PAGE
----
11. At the age of 16, Tolkien met his future wife, Edith. The orphans quickly made friends but the guardian made Tolkien pledge his word that he would not date Edith until adulthood. Tolkien kept his word and did not date the girl but the same evening he turned 21 he wrote Edith a letter and asked her to marry him. Edith returned her engagement ring to another young man, converted to Catholicism, and married Tolkien. They lived a long time, 56 years, and happily and raised three sons and a daughter.
12. In 1915, Tolkien received a bachelor’s degree in Oxford and finished a military radio school amid the World War I raging through Europe. Commissioned a second lieutenant, Tolkien took part in the Battle of the Somme but he did not move up through the ranks as he developed the trench fever and was deemed medically unfit for general service.
13. After demobilization, the officer immediately started scientific work – he joined the team compiling the Oxford English Dictionary. Much later, in a dispute with Tolkien, his opponent based his case on this dictionary and the professor made a perfectly reasonable observation that he did not consider the dictionary to be more spot-on than himself because it was Tolkien who compiled this dictionary. In more than fifty years, the lexicographers who compiled a new edition of this dictionary corresponded with the scholar regarding the word “hobbit” coined by Tolkien they wanted to include in the dictionary.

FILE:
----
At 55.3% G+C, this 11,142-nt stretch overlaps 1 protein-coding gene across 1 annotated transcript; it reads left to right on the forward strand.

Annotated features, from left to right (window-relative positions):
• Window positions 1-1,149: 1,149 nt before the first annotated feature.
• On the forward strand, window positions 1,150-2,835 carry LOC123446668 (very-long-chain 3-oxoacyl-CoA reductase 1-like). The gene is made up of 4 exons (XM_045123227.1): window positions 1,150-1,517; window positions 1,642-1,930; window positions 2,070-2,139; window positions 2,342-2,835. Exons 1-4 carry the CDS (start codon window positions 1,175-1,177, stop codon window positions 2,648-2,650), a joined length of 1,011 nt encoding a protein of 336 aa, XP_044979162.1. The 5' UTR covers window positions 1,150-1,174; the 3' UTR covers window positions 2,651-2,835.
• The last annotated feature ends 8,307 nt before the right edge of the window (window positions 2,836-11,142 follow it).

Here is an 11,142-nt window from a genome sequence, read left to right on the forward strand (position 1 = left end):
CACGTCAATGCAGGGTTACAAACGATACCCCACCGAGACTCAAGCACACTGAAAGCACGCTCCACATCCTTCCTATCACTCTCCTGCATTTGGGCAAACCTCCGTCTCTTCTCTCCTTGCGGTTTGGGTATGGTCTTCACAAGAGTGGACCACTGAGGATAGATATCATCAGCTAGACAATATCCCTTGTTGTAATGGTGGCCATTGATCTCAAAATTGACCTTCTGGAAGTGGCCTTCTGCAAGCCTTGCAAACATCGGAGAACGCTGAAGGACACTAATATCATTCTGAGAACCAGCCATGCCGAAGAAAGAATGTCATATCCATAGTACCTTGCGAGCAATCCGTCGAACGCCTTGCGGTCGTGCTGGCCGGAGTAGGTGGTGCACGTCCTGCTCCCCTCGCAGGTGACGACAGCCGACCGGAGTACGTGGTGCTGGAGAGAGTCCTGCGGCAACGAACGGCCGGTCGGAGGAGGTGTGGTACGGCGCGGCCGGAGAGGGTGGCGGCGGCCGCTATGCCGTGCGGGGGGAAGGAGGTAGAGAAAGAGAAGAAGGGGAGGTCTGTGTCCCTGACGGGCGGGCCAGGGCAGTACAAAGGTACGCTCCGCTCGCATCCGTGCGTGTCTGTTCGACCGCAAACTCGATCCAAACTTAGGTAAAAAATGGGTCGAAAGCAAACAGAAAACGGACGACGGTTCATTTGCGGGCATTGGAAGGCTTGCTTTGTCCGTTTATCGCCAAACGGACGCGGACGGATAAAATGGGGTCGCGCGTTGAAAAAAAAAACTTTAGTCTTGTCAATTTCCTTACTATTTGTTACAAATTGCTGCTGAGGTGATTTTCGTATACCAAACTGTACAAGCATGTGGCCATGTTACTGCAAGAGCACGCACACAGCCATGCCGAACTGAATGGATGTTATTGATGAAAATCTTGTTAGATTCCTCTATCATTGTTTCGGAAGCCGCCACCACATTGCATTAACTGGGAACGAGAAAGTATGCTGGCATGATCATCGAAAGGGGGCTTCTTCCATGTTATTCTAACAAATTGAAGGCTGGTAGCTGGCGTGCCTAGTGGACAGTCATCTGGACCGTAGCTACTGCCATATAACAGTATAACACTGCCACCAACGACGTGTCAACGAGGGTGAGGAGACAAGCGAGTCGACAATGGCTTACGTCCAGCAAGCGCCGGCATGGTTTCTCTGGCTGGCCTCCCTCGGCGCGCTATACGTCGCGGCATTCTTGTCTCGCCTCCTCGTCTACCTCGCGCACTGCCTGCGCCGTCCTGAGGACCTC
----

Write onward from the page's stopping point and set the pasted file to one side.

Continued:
14. Having received a master’s degree from the University of Oxford, Tolkien started in teaching. First, he joined the University of Leeds. In 1924, the scientist was confirmed as professor and taught at his Alma Mater for over 30 years from 1925 to 1959.
15. When the scholar worked in Leeds, he published the Middle English dictionary and prepared several landmarks of the Middle English literature for further publication. In the 1920s, he also translated the medieval epic, Beowulf.
16. In 1937, John Ronald Reuel Tolkien published his novel, The Hobbit, or There and Back Again. The readers first read about battles between the dwarves, goblins, people, elves and other peoples of the Middle-earth. Interestingly, that same year, Tolkien wrote a monograph on Beowulf, the old English epic in which the protagonist also defeats the dragon. But Tolkien’s monographs are less known than his books, especially The Lord of the Rings.
17. The Lord of the Rings was written as a single book but it turned out to be so large that the publisher had to divide it into three parts – The Fellowship of the Ring, The Two Towers, and The Return of the King. As a trilogy, the book is still published to this day, although sometimes in a single volume.
18. Many real places and animals, such as catsharks of the genus Gollum or Macrostyphlus frodo beetles, were named after the Middle-earth places and characters from Tolkien’s books. Several creatures were named in honor of Tolkien himself. For example, the Leucothoe tolkieni amphipods.
19. It is argued that Tolkien had a strong hate for the side effects of industrialization which he believed to be consuming the English countryside and pruning down the life. Most of his adulthood, he preferred a bicycle over a car.